By JOHN T. WARD
His vote against the spending plan followed a 3-3 deadlock that included a “no” by a member of the budget-crafting finance committee, Democrat Kathy Horgan, whose caught committee chairwoman Linda Schwabenbauer, a Republican, by surprise.
“She was in every meeting,” Schwabenbauer told redbankgreen afterward.
Menna’s vote also surprised her, Schwabenbauer said.
“Even prior to this meeting, he told me he thought it was a good budget,” she said.
The 3-3 vote reflected the council’s new political alignment. In January, the GOP had a 4-2 majority for the first time since 1991. But Councilwoman Cindy Burnham, who’s up for re-election in November, was booted from the GOP primary ticket in April, and is now running as an independent, and often antagonizes her former party members. She joined Horgan and Councilman Ed Zipprich in opposing the spending plan.
Schwabenbauer and first-year council members Mark Taylor and Mike Whelan voted in favor.
The spending plan included a controversial increase in parking fees, which Schwabenbauer said was one element used to reduce a projected 5.5-percent property tax increase to 1.98 percent. But the fee increase appeared not to factor into the three no votes.
“I cannot in good conscience vote yes,” Menna said before casting the decisive vote. He said afterward that he wanted to “review” the reserves with auditor Bob Allison before approving the plan.
Under Red Bank’s charter, the mayor only votes in the event of a council tie. Menna inquired whether he had line-item veto authority, and was told no by Allison.
Allison told the council several times that the proposed spending plan was “a good, tight budget.”
“It’s disappointing to me that everyone who voted ‘no’ has in the past voted for budgets with significant tax increases,” Schwabenbauer told the council and audience.
“But we always fought to cut,” said Horgan.
The budget “replaced reserves that were stripped out last year” by the Democrats in order to avoid a tax increase, Schwabenbauer said. The restored reserves, she said, will help cushion the borough against unexpected expenses.
Zipprich said he opposed the budget because it reduced payroll in the public works department by four positions.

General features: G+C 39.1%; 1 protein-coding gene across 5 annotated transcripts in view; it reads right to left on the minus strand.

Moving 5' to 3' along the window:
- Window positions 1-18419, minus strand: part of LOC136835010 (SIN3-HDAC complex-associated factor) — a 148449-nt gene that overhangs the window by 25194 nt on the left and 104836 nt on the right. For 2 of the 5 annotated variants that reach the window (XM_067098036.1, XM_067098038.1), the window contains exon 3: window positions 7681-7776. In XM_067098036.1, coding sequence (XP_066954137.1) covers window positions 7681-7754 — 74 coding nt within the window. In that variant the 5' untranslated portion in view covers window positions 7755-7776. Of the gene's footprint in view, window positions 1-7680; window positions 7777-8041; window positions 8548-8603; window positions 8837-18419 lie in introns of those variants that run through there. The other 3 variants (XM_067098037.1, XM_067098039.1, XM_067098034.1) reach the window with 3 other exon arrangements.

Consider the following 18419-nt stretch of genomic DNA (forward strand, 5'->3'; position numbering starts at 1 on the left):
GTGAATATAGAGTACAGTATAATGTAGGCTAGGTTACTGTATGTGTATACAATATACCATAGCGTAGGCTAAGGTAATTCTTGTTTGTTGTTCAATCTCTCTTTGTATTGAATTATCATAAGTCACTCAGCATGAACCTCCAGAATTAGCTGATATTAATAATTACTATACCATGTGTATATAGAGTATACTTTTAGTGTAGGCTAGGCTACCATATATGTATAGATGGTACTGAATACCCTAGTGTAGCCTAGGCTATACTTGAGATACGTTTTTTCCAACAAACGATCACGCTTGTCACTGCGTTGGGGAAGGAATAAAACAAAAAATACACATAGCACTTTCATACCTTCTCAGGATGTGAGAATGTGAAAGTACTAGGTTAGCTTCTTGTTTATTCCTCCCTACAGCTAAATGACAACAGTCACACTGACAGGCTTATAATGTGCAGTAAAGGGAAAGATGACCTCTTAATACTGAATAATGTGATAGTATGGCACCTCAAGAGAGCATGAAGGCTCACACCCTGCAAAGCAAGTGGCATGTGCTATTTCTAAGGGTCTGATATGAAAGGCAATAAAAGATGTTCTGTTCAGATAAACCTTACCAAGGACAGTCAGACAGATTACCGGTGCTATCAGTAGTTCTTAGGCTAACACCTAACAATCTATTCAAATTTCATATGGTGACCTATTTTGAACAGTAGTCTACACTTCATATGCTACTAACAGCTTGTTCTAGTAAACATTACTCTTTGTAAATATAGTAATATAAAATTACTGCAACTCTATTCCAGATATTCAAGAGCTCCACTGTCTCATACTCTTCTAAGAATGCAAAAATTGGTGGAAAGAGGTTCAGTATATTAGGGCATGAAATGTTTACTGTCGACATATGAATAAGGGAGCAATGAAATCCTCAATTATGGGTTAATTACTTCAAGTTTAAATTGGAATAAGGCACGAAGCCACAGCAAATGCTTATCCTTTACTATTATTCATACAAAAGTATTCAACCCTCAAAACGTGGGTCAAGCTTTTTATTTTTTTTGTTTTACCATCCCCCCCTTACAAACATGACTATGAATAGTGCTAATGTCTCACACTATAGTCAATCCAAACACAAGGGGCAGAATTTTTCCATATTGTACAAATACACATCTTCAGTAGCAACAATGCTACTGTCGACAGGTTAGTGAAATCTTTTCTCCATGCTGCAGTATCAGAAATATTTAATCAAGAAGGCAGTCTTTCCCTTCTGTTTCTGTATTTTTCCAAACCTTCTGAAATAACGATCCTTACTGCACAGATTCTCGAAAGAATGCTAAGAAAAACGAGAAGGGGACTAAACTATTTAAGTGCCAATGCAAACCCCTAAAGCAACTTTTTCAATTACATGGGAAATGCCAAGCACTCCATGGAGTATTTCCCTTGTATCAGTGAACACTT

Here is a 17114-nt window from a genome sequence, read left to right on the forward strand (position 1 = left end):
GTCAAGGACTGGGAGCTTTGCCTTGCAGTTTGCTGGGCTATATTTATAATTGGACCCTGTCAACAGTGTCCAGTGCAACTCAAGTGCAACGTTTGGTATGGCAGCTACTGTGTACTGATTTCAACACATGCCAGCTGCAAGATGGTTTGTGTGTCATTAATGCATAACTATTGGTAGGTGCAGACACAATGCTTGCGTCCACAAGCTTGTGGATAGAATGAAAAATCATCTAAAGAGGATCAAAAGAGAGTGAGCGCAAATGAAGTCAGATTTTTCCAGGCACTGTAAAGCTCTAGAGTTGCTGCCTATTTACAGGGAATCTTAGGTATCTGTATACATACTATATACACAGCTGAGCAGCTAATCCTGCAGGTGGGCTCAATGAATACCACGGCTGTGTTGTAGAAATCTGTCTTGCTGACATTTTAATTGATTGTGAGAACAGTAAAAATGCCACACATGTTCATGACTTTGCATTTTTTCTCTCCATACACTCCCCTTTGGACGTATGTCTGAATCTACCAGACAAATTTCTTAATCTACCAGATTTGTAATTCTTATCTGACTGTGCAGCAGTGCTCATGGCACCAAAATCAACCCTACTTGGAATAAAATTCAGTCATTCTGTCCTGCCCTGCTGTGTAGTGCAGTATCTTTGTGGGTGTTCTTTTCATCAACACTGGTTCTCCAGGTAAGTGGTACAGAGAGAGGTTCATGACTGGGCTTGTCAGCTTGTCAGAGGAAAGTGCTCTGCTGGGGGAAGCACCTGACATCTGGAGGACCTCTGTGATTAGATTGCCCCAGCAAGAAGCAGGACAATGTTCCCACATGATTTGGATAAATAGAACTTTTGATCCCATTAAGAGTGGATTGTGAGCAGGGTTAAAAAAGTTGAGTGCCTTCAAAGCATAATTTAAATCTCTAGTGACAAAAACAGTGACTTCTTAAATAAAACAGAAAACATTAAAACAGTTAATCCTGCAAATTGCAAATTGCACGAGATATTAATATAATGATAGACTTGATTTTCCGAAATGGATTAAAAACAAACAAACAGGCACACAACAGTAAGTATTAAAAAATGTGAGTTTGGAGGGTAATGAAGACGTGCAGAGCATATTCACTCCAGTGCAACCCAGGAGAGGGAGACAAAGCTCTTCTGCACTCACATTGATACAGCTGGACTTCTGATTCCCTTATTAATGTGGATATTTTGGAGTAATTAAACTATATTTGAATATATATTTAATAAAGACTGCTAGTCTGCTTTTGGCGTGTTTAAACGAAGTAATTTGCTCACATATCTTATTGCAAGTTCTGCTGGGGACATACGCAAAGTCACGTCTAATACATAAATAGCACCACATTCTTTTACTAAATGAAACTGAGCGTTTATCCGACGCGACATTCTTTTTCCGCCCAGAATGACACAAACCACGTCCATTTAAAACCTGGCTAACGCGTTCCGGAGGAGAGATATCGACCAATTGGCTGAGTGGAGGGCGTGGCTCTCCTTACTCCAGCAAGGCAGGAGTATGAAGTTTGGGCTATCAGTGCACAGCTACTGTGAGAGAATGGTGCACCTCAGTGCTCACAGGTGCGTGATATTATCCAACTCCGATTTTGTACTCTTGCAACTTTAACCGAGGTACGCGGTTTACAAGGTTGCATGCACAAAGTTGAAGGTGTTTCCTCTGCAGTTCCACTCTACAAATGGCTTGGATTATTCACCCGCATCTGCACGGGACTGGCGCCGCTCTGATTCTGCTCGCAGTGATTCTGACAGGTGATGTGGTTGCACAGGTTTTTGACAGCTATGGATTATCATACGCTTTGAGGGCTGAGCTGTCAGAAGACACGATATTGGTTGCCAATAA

“Eliminating staffing in a department where employees are not well-paid is not the way” to achieve savings, he said.
Schwabenbauer said during and after the meeting that the payroll reduction in public works would occur by attrition, not layoffs. The positions targeted “were probably needed in the short term, but not the longer term, and that’s why we took them out,” she said.
Horgan, who attended the administration’s annual and informal budget presentation last week without voicing any objections, told redbankgreen Wednesday night that she voted no “because we need to cut more.” Asked where, she said, “that’s what we need to find out. I think we can find ways” to get the tax increase down to zero.
“That budget should have passed,” Schwabenbauer said afterward. “And I think that everyone who voted no on that budget should put their heads together and tell us where, specifically, to cut, because I will not be responsible for the cuts.”
The council will now likely have to hold a special meeting in another attempt to adopt a budget, one that would presumably have been modified by Schwabenbauer’s committee. But she told redbankgreen that she may not be available.
“I have plans for the next week straight through, so I’m going to have to figure that out,” she said. “They may have to do it without me.”
Menna said the borough is in no danger of missing state-mandated deadlines for budget submissions.
The two-percent tax increase would have increased the tax bill for the owner of a home assessed at the town-average $354,006 by about $40 for the year, Schwabenbauer said.